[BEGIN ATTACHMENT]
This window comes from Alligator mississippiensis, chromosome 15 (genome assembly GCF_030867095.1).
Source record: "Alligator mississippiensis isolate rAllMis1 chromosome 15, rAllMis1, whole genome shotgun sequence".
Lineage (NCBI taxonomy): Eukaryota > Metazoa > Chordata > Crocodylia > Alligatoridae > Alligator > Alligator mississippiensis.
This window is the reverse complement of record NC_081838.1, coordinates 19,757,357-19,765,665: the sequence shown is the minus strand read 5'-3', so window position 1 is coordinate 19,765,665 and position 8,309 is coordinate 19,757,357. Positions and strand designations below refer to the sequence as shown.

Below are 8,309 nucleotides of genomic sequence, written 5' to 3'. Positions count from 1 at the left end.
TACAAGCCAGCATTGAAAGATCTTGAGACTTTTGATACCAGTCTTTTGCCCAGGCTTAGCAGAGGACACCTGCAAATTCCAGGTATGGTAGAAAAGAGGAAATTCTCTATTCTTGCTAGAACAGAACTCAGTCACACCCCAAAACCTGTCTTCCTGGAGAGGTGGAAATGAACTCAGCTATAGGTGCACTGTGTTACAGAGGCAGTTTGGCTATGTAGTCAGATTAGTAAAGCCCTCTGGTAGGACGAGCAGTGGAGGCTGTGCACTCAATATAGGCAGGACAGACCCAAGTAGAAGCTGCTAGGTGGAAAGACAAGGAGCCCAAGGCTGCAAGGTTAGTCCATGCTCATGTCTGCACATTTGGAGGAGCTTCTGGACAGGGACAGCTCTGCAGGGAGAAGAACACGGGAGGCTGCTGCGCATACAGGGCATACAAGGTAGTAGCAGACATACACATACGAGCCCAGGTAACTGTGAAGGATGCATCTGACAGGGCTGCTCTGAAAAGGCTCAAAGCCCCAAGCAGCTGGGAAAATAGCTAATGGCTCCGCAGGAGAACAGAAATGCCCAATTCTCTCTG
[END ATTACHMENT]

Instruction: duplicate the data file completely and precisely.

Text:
This window comes from Alligator mississippiensis, chromosome 15 (genome assembly GCF_030867095.1).
Source record: "Alligator mississippiensis isolate rAllMis1 chromosome 15, rAllMis1, whole genome shotgun sequence".
Lineage (NCBI taxonomy): Eukaryota > Metazoa > Chordata > Crocodylia > Alligatoridae > Alligator > Alligator mississippiensis.
This window is the reverse complement of record NC_081838.1, coordinates 19,757,357-19,765,665: the sequence shown is the minus strand read 5'-3', so window position 1 is coordinate 19,765,665 and position 8,309 is coordinate 19,757,357. Positions and strand designations below refer to the sequence as shown.

Below are 8,309 nucleotides of genomic sequence, written 5' to 3'. Positions count from 1 at the left end.
TACAAGCCAGCATTGAAAGATCTTGAGACTTTTGATACCAGTCTTTTGCCCAGGCTTAGCAGAGGACACCTGCAAATTCCAGGTATGGTAGAAAAGAGGAAATTCTCTATTCTTGCTAGAACAGAACTCAGTCACACCCCAAAACCTGTCTTCCTGGAGAGGTGGAAATGAACTCAGCTATAGGTGCACTGTGTTACAGAGGCAGTTTGGCTATGTAGTCAGATTAGTAAAGCCCTCTGGTAGGACGAGCAGTGGAGGCTGTGCACTCAATATAGGCAGGACAGACCCAAGTAGAAGCTGCTAGGTGGAAAGACAAGGAGCCCAAGGCTGCAAGGTTAGTCCATGCTCATGTCTGCACATTTGGAGGAGCTTCTGGACAGGGACAGCTCTGCAGGGAGAAGAACACGGGAGGCTGCTGCGCATACAGGGCATACAAGGTAGTAGCAGACATACACATACGAGCCCAGGTAACTGTGAAGGATGCATCTGACAGGGCTGCTCTGAAAAGGCTCAAAGCCCCAAGCAGCTGGGAAAATAGCTAATGGCTCCGCAGGAGAACAGAAATGCCCAATTCTCTCTG